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Libya's Prime Minister Ali Zidan ousted by parliament after rebel oil tanker escapes

Parliamentarians in Libya have passed a vote of no confidence in the country's Prime Minister Ali Zidan. It comes after a ship full of Libyan oil exported by a militia escaped into international waters.

Libya's Defense Minister Abdullah al-Thani will step in as the country's premier for two weeks, until a permanent replacement is approved by the General National Congress.

"The Congress voted to withdraw its confidence in the prime minister by 124 votes," lawmaker Suleiman al-Zubi told news agency AFP. Libya's top prosecutor also imposed a travel ban on Zeidan for his suspected involvement in the embezzlement of public funds, according to a post on his office's Facebook page.

The vote was scheduled by parliamentarians who reacted angrily when a North Korean-flagged tanker laden with an estimated 234,000 barrels of crude oil dodged a naval blockade and escaped to sea. The tanker docked without government permission at the eastern port of al-Sidra, which is controlled by a rebel militia. The region's self-declared autonomous rebel government sold the oil.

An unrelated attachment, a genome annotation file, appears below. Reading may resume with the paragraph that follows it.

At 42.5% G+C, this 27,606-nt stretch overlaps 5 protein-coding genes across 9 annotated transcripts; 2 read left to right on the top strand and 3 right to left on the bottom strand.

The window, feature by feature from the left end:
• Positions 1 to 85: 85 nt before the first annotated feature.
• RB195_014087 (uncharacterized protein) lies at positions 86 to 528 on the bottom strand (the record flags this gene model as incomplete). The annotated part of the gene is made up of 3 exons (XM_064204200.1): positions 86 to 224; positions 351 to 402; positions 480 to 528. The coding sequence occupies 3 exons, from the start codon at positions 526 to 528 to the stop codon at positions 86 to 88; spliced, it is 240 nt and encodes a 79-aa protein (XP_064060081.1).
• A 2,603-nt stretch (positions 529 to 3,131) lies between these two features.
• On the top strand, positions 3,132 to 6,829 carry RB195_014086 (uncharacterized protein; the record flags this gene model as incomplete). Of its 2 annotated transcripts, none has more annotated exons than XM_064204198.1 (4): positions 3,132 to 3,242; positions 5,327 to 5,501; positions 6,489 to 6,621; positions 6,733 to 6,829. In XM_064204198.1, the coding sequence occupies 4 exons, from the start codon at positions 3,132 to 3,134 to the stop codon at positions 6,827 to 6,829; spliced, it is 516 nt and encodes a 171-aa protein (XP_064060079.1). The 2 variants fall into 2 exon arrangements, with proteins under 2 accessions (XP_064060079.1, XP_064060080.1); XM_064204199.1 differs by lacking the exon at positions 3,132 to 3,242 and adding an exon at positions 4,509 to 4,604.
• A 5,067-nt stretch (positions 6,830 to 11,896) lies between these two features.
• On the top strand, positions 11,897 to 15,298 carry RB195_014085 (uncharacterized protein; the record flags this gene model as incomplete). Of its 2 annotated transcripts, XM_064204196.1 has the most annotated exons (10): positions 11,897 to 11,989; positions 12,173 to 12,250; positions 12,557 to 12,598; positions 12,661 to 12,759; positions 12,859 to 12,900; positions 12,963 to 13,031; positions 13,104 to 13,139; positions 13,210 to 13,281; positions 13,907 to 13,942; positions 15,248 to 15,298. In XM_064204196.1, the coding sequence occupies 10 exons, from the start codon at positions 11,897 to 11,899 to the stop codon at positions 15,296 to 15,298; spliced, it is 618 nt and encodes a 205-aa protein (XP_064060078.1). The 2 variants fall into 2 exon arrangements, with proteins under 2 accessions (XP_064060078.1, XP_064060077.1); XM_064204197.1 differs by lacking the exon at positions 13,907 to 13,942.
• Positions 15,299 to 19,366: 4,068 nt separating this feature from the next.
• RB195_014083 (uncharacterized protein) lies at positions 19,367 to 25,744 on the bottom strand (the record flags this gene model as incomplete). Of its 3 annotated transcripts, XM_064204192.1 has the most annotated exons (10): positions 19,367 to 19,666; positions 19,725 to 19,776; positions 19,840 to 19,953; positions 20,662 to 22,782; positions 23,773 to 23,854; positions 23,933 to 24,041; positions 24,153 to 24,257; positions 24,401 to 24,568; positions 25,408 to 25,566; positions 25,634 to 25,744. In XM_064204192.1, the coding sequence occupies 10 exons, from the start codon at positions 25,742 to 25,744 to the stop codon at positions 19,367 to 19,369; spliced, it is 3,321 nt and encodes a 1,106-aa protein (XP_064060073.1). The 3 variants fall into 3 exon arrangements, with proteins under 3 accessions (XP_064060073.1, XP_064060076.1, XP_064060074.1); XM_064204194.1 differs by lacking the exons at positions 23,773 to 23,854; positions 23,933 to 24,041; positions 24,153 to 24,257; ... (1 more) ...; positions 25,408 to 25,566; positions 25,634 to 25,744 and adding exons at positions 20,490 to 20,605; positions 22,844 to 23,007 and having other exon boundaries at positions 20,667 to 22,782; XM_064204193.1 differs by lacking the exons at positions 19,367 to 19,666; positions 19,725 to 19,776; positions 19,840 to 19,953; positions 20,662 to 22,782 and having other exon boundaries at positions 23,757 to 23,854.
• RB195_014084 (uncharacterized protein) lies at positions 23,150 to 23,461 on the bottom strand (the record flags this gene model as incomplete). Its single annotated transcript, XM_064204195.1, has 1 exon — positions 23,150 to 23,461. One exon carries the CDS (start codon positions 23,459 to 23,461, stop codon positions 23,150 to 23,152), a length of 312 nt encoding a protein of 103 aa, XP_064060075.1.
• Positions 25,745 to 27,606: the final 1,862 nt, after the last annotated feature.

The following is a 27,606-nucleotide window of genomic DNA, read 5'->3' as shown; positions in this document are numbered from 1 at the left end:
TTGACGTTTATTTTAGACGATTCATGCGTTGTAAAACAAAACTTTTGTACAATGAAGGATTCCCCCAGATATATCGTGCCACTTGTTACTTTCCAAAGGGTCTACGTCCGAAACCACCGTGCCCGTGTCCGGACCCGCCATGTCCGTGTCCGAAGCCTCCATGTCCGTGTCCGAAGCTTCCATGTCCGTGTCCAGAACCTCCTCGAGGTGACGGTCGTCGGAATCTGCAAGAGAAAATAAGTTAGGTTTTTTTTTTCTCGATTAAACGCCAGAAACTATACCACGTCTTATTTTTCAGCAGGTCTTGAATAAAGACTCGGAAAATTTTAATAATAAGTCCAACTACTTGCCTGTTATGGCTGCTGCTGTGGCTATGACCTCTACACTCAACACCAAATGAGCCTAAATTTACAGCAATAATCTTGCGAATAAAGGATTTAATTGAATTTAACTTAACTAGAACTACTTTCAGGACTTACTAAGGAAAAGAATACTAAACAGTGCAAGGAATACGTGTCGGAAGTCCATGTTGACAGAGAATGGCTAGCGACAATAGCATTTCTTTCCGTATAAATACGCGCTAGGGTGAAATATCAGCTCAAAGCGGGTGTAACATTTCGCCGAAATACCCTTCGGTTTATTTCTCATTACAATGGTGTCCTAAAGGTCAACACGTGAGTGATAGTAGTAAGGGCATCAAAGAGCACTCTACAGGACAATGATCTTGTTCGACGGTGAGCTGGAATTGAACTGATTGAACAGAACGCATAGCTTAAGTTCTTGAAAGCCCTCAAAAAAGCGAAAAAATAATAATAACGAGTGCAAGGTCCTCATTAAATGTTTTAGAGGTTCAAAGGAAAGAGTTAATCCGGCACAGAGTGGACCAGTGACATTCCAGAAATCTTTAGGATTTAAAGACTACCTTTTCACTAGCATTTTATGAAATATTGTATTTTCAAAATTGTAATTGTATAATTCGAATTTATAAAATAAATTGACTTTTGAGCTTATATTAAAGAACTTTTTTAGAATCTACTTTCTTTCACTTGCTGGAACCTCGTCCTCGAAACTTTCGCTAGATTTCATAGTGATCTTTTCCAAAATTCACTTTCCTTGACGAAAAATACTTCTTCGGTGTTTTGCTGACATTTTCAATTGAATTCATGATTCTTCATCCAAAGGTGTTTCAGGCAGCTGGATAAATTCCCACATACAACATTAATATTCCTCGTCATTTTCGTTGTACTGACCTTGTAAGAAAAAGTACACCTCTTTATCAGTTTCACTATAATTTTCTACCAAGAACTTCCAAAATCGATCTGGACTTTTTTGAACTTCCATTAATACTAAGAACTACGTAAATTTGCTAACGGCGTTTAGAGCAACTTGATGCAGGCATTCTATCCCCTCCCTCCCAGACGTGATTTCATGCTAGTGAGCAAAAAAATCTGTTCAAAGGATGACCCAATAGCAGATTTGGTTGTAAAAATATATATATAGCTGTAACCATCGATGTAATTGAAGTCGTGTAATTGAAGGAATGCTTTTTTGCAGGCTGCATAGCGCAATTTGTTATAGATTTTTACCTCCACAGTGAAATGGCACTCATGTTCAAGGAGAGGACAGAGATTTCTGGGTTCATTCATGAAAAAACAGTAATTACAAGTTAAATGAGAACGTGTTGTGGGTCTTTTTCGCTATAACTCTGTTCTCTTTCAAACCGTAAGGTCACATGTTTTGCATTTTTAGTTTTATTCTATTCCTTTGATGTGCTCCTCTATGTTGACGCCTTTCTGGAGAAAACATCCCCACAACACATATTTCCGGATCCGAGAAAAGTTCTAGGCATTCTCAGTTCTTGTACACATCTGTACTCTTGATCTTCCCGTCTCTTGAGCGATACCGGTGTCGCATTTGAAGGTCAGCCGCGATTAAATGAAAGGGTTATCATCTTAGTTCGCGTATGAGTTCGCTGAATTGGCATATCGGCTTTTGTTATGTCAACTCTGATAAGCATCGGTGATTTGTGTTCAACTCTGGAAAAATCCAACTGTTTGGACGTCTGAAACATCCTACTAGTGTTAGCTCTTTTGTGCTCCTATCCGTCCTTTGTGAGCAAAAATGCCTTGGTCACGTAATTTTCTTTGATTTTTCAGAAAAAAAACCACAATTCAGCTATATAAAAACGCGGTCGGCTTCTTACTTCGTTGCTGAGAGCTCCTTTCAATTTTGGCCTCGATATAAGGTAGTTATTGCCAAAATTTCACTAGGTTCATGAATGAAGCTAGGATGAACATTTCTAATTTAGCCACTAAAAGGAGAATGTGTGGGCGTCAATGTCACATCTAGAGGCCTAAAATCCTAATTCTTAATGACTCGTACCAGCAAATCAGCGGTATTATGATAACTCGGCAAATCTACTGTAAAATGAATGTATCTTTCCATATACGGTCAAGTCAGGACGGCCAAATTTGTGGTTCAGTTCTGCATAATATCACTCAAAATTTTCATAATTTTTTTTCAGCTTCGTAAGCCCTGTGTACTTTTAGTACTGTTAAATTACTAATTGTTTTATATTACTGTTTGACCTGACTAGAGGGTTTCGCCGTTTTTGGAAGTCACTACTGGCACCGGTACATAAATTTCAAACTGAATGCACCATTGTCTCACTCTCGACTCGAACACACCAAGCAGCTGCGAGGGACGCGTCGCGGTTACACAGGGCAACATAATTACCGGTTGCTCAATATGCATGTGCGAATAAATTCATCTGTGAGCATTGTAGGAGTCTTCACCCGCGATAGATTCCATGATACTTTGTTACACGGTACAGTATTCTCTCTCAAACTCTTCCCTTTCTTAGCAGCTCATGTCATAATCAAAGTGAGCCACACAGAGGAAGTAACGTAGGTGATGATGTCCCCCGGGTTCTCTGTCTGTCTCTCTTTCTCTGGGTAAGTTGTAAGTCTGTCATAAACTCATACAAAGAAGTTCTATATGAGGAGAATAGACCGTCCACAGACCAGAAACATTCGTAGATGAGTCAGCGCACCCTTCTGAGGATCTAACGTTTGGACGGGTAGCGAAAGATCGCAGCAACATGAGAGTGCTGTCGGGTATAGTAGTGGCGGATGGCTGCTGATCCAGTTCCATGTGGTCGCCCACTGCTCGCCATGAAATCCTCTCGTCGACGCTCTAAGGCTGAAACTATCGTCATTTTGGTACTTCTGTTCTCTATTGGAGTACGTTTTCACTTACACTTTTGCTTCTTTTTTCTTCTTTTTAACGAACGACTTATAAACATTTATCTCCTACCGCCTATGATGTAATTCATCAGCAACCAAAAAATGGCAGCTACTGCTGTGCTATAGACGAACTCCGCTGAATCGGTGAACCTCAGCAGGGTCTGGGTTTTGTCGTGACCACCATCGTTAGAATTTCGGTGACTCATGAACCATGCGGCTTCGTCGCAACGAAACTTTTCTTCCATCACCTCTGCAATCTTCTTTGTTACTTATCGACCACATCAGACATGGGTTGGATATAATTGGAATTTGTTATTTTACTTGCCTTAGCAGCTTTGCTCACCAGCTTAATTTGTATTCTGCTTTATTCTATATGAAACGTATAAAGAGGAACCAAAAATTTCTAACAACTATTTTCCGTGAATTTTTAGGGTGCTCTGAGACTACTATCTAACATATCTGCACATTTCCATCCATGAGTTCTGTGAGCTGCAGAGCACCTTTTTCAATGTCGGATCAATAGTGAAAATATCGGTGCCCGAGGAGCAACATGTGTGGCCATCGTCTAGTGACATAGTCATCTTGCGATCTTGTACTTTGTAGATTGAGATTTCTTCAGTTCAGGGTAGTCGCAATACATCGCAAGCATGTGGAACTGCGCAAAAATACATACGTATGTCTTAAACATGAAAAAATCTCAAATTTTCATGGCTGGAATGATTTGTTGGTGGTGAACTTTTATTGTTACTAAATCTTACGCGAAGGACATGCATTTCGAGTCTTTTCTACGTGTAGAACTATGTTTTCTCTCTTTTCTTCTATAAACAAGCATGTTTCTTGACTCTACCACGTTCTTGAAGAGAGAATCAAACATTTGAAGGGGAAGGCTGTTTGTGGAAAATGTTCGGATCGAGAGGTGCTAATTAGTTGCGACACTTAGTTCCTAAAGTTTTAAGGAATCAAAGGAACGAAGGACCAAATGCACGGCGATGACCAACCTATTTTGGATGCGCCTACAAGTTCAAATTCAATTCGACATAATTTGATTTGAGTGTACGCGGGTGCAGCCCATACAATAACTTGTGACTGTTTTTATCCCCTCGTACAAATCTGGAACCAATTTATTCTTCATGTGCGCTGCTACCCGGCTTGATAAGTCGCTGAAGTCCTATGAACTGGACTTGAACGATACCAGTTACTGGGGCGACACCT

Zeidan's government threatened armed action to stop the tanker getting away, with Culture Minister Amin al-Habib saying on Sunday it would be "turned into a pile of metal" if it tried to leave port. The government earlier reported it had siezed the vessel.

But bad weather proved to the tanker's advantage - on Tuesday it moved to the open Mediterranean while Libya's smaller navy craft were forced to stay close to shore. The escape is a major humiliation for Libya's fledgling government, with lawmakers voicing their anger at the failure.

"The situation in the country has become unacceptable. Even those members of parliament who used to support the prime minister no longer have any alternative," lawmaker Suad Gannur told the AFP news agency.

Struggle for control

Authorities in Tripoli have struggled to control much of the country since a revolt in 2011 which led to the downfall of dictator Moammar Gadhafi.

A multitude of former rebel militias have carved out their own areas of control, particularly in the oil-rich country's east.

Last October the now-former prime minister Ali Zidan himself was briefly abducted by a militia group in Tripoli.

se/rc ( AFP, AP, Reuters)

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